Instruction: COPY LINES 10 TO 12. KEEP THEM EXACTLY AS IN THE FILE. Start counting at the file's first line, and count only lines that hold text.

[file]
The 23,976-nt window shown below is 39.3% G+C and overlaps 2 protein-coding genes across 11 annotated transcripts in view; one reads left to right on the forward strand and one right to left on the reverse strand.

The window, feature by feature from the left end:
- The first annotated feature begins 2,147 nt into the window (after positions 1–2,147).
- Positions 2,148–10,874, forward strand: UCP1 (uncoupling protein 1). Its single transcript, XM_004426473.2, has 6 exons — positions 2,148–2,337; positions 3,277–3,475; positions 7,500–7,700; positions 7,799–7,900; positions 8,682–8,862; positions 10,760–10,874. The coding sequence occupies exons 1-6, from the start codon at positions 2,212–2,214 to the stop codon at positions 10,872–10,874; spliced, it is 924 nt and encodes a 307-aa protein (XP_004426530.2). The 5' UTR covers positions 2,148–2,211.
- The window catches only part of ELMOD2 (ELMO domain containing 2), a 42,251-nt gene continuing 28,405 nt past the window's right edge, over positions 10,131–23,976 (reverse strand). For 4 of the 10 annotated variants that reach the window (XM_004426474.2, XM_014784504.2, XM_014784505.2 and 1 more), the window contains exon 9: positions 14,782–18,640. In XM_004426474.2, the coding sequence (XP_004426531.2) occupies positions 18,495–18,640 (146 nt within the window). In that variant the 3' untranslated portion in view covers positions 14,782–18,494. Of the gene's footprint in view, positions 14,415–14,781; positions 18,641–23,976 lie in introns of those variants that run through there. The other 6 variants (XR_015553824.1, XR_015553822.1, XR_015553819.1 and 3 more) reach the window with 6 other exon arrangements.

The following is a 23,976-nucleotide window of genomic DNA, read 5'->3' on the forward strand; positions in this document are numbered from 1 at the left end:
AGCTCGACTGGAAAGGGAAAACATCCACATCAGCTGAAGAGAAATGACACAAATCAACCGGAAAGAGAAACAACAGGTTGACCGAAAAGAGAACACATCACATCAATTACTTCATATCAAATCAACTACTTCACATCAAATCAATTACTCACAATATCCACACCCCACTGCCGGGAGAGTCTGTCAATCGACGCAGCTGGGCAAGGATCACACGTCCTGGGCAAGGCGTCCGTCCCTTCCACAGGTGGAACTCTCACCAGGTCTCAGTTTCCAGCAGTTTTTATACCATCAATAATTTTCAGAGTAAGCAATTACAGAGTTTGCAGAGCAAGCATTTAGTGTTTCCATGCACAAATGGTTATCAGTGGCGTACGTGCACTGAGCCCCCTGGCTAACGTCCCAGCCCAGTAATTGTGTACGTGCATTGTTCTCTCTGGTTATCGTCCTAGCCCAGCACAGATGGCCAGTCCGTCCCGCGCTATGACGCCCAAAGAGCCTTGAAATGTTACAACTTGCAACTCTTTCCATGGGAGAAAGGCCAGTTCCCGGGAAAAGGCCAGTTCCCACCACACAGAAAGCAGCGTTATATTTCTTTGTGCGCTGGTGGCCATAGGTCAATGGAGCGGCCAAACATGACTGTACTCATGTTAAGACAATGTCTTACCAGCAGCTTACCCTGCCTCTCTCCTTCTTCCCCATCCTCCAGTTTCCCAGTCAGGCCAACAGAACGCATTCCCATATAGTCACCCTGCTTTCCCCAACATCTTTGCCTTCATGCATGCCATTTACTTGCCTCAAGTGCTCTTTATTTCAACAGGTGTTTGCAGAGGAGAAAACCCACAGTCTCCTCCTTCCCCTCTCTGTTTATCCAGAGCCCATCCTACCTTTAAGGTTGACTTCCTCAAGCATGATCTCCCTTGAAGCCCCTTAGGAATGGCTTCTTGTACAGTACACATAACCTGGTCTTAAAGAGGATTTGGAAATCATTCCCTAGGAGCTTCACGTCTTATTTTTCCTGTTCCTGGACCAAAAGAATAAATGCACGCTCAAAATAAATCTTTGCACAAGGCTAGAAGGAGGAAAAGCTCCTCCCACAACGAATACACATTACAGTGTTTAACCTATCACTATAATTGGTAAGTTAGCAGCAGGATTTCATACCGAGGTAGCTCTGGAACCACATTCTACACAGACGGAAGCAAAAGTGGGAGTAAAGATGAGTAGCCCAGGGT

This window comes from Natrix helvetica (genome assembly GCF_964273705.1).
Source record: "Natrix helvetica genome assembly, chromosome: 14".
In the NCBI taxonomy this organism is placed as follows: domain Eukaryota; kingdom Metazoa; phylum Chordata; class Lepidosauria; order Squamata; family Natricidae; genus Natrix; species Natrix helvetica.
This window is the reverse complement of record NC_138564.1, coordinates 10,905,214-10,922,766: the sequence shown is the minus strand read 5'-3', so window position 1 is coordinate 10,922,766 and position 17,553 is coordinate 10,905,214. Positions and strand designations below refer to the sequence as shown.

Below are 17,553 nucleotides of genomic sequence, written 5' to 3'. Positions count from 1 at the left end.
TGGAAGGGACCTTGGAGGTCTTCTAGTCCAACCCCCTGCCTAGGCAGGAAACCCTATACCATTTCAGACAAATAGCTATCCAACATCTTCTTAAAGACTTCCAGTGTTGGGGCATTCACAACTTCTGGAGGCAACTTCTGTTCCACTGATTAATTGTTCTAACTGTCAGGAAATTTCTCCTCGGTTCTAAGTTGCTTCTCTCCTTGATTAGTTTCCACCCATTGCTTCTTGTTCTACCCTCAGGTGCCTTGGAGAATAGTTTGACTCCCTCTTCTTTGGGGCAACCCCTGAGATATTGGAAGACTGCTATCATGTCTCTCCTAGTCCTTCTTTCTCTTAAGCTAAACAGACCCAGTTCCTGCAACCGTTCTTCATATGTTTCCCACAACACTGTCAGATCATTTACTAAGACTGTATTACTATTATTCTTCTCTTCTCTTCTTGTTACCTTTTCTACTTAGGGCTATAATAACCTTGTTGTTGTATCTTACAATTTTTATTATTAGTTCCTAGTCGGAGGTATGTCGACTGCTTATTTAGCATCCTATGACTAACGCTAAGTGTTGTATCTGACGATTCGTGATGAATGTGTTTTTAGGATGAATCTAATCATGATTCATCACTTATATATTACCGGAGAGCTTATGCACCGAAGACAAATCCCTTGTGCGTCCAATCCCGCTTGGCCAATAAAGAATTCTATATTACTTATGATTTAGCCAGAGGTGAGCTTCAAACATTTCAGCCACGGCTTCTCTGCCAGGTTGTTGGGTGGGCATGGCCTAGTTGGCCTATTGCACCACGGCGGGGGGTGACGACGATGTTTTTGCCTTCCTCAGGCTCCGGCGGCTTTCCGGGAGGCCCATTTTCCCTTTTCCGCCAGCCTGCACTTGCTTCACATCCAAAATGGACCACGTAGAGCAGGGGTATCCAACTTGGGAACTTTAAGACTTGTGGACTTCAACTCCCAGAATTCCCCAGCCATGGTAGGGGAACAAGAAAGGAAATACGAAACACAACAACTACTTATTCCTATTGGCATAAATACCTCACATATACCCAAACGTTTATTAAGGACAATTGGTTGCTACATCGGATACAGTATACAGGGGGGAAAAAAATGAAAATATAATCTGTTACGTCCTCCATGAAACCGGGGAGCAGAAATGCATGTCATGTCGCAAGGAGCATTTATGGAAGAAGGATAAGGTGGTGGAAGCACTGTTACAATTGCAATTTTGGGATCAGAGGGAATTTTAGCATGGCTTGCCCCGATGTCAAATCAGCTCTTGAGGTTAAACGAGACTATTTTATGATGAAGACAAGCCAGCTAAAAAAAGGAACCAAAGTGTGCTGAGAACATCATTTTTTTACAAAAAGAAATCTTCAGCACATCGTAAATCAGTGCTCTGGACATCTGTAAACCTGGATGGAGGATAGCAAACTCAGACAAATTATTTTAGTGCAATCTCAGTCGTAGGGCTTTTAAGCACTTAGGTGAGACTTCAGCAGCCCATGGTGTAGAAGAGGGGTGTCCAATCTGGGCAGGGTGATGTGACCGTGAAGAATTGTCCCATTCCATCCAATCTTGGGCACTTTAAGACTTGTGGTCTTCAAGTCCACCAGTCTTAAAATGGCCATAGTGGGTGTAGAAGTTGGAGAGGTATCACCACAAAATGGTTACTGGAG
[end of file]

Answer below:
In the NCBI taxonomy this organism is placed as follows: domain Eukaryota; kingdom Metazoa; phylum Chordata; class Lepidosauria; order Squamata; family Natricidae; genus Natrix; species Natrix helvetica.
This window is the reverse complement of record NC_138564.1, coordinates 10,905,214-10,922,766: the sequence shown is the minus strand read 5'-3', so window position 1 is coordinate 10,922,766 and position 17,553 is coordinate 10,905,214. Positions and strand designations below refer to the sequence as shown.

Below are 17,553 nucleotides of genomic sequence, written 5' to 3'. Positions count from 1 at the left end.